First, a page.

OKLAHOMA CITY — Oklahoma City is making intentional investments to ensure minority-owned small businesses have the resources they need to grow and thrive, but there’s still a lot of work to do.
Persistent racial and geographic disparities and generational poverty continue to limit people of color’s access to business credit, investment capital and mentorship, Mayor David Holt wrote in a recent opinion piece in The Hill. , co-authored by Levar Stoney, Mayor of Richmond, Virginia.
Both mayors highlighted the investments their cities have made to address disparities. “This will not only empower these entrepreneurs, but strengthen our entire economy for years to come,” they said. wrote.
“Oklahoma City is moving in the right direction with the investment commitment, but there are still gaps,” said black business owner Quintin Hughes, noting that only 2% of small business owners are black. Meanwhile, the US Census reports that 14% of the city’s residents are black.
“There really is an opportunity for growth there,” Hughes said. “I am optimistic about the investment we have committed to and the possibility of achieving parity. The concern is that we continue to invest in it and even more.
Hughes is co-owner of Kindred Spirits, a bar and gathering space in the EastPoint development. EastPoint is in the 1700 block of NE 23rd Street, which was once a bustling commercial corridor.
It took more than a year for Hughes and his business partners to secure the $100,000 financing needed for their project because the location was on the east side, where lenders had avoided investing for decades, a he declared.
Years of divestment and the resulting economic situation in the region have made it nearly impossible to convince lenders that a project there might be viable, Hughes said.
In fact, EastPoint developer Jonathan Dodson said 26 banks refused to fund the development before Citizens Bank of Edmond agreed.
Dodson’s Pivot Project Development purchased two buildings totaling 38,000 square feet. The first became the new home of Centennial Health, a community clinic. The first tenant in the second building was Intentional Fitness, followed by Kindred Spirits. The complex is also home to The Market at Eastpoint.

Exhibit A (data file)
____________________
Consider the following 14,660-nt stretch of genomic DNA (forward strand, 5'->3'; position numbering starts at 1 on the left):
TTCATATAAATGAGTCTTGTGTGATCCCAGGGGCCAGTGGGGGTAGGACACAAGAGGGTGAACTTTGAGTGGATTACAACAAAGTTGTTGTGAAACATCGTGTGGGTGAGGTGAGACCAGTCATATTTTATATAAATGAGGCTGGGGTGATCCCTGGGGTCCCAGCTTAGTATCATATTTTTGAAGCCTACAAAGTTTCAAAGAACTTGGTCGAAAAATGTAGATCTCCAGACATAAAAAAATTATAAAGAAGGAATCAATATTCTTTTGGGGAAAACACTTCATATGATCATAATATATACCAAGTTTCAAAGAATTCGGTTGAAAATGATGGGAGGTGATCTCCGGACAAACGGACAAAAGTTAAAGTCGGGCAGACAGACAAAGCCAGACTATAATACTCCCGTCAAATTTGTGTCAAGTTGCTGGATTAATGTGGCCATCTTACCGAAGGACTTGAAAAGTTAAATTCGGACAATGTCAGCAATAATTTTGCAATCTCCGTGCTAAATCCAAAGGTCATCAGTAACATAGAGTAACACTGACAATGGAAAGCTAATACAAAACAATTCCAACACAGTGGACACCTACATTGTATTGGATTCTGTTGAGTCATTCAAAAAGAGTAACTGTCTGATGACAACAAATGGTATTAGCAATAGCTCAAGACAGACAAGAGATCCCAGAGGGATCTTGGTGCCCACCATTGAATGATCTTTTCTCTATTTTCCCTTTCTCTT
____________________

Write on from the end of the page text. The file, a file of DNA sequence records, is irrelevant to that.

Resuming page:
Pivot granted an equity interest in the project to EastPoint tenants. Those who sign a 10-year lease have 15% ownership of their spaces.
This is the kind of community building that Northeast OKC Renaissance Inc. members advocate, Hughes said. The group’s goal is interior development to improve the quality of life for residents of northeast Oklahoma City through economic prosperity and the preservation of cultural traditions.
EastPoint’s success will make it easier to secure funding for future projects in the area, but there are concerns about what those projects might be, Hughes said.
“The fear in our community is displacement, the fear of cultural erasure,” he said, “essentially what Deep Deuce is today.”
The once predominantly African-American downtown neighborhood has been revitalized to the point that black-owned and operated businesses have been depleted.
“A big opportunity here is to learn from communities across the country that have suffered from gentrification,” Hughes said. “We want people here to take advantage of economic opportunities. We seek an ally rather than an exploitation.
One example of Oklahoma City’s investment in minority-owned small businesses was the creation of the Small Business Continuity Program, using federal relief funds to help businesses overcome challenges caused by COVID-19.
The OKC Rescue Program provides small business owners and nonprofit organizations with 100 or fewer full-time employees a second round of financial support to cover business services such as marketing, accounting, or business planning. , exterior facade improvements or COVID-19 mitigation expenses such as outdoor ventilation and seating.
Hughes, who works asstrategic advisor for community development at Echo Investment Capital, said the company had “shown its willingness to put its money where it is”.
“My role allows me to create impact investment funds focused on real estate and small business development in northeast Oklahoma City,” he said.
Part of the solution is educating entrepreneurs about alternative access to capital and venture capital opportunities, Hughes said. The future of the city The Henrietta B. Foster Center for Small Business Development and Entrepreneurship of the Northeast will be an important part of the education process, he said.
MAPS 4 includes $15 million for the center, which will focus on minority and disadvantaged small businesses.
“This town will be in a better place in five years, 10 years, 20 years,” Hughes said.